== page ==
Actual FDI to Vietnam in 2019 projected to hit US$22 billion in 2019

Main sources for FDI growth in Vietnam in the near future would come from South Korea, China, Taiwan and Hong Kong (China).
Main sources for FDI growth in Vietnam in the near future would come from South Korea, China, Taiwan and Hong Kong (China).

Actual FDI to Vietnam in 2019 is projected to hit US$22 billion in 2019, up 13 – 15% year-on-year, according to Bao Viet Securities Company (BVSC).

Main sources for FDI growth in Vietnam in the near future would come from South Korea, China, Taiwan (China) and Hong Kong (China), said BVSC in its latest report.

South Korea, with the “New Southern Policy” and strong commitments from the country’s major tech giants, such as Samsung or LG, considers Vietnam an attractive destination for investment.

The Vietnam – South Korea Free Trade Agreement (VKFTA) signed in late 2015 has been a key facilitating factor for the bilateral trade relation, said BVSC.

BVSC said companies in labor-intensive industries, such as textile, footwear, toy making, among others, from China would speed up their investments to Vietnam, as the US is expected to impose the next round of import tariffs at 25% to such products.

The production chain of Iphone in China could be targeted for additional tariffs as well, prompting some of its suppliers to move to Vietnam.

In the first five months of 2019, Goertek, which assembles wireless earphones for Apple, has announced an investment project worth US$260 million in Bac Ninh Provinces. This would not be the last as other Apple suppliers, including AAC Technology, FIT, Largan, Lux Share, are expected to follow suit.

Additionally, the report suggested capital inflow from other partners including Japan, Thailand and Singapore is expected to be on the upward trend, but mainly through capital contribution and M&A deals, and target Vietnam’s growing domestic market.

According to the report, the escalation of the US – China trade war is considered one of the main reasons for higher FDI flow to Vietnam, especially with a current shift of production facilities out of China to evade import tariffs.

Foreign investors committed to pour US$16.74 billion into Vietnam in the January – May period, marking a four-year high and up 69.1% year-on-year, a report of the Foreign Investment Agency (FIA) under the Ministry of Planning and Investment has shown.

Disbursement of FDI projects jumped to US$7.3 billion in the five-month period, representing an increase of 7.8% year-on-year.

According to the agency, 1,363 new projects have been approved with total commitments of US$6.46 billion in the January – May period, up 38.7% from the corresponding period last year, while 505 existing projects have been injected an additional US$2.63 billion, up 5.5% from the same period last year.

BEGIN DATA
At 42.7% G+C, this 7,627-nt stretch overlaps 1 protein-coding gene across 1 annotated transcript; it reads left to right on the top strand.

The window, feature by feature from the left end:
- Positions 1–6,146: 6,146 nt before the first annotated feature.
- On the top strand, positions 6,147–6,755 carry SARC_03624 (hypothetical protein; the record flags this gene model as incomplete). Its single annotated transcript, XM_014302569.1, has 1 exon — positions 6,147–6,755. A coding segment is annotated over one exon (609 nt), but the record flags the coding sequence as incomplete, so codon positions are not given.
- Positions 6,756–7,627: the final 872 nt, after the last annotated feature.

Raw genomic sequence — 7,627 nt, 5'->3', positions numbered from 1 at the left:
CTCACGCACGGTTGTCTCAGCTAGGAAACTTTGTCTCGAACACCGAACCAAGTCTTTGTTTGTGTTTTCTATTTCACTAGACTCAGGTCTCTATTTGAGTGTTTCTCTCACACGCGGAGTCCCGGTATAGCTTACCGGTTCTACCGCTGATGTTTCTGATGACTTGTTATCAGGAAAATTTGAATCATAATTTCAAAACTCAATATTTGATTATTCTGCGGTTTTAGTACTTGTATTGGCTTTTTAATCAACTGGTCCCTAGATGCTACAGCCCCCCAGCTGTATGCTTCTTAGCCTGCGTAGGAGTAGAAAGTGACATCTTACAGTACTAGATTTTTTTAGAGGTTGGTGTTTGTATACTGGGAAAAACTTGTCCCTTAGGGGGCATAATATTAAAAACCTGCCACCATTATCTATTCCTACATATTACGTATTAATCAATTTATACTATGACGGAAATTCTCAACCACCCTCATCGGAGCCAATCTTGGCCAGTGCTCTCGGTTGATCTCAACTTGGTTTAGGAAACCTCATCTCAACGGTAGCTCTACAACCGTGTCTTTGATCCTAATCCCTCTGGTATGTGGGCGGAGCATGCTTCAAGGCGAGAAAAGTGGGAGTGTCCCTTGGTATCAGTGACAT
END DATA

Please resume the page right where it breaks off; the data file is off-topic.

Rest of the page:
During this period, 3,160 projects have had US$7.65 billion in capital contributed by foreign investors, an increase of 2.8-fold year-on-year and accounting for 45.7% of total registered capital.
Vietnam - ideal investment destination

Assuming the US and China could not reach an agreement on trade talks in June, BVSC predicted the FDI commitments and disbursement in Vietnam would increase at even a higher rate.

In fact, Vietnam has benefited from the so-called strategy named “China plus 1” from investors in the global market over the past 10 years, aiming for diversifying risks, while the US – China trade war would accelerate this process.

Vietnam’s advantages as China’s alternative investment destination come from its strategic location, which is at the center of ASEAN, as well as more than 3,000 kilometers of coast line.

Additionally, Vietnam’s closer proximity to China is expected to allow manufacturers to move parts of their production chain across the border, while still maintaining a close connection with their bases in China.

Meanwhile, the country has been pushing for infrastructure development with growing numbers of expressways and ports. According to the Asian Development Bank (ADB), Vietnam’s expenditure for investment has reached 6% of the GDP over the last five years, nearly double the average of ASEAN members.

BVSC also pointed to incentive policies in taxes and land rental for foreign investors, not to mention cheap labor costs, which is around 60% of China’s and much lower than most countries in ASEAN.

More importantly, Vietnam has been integrating in global trade and economy through a number of multilateral and bilateral trade agreements. Hanoitimes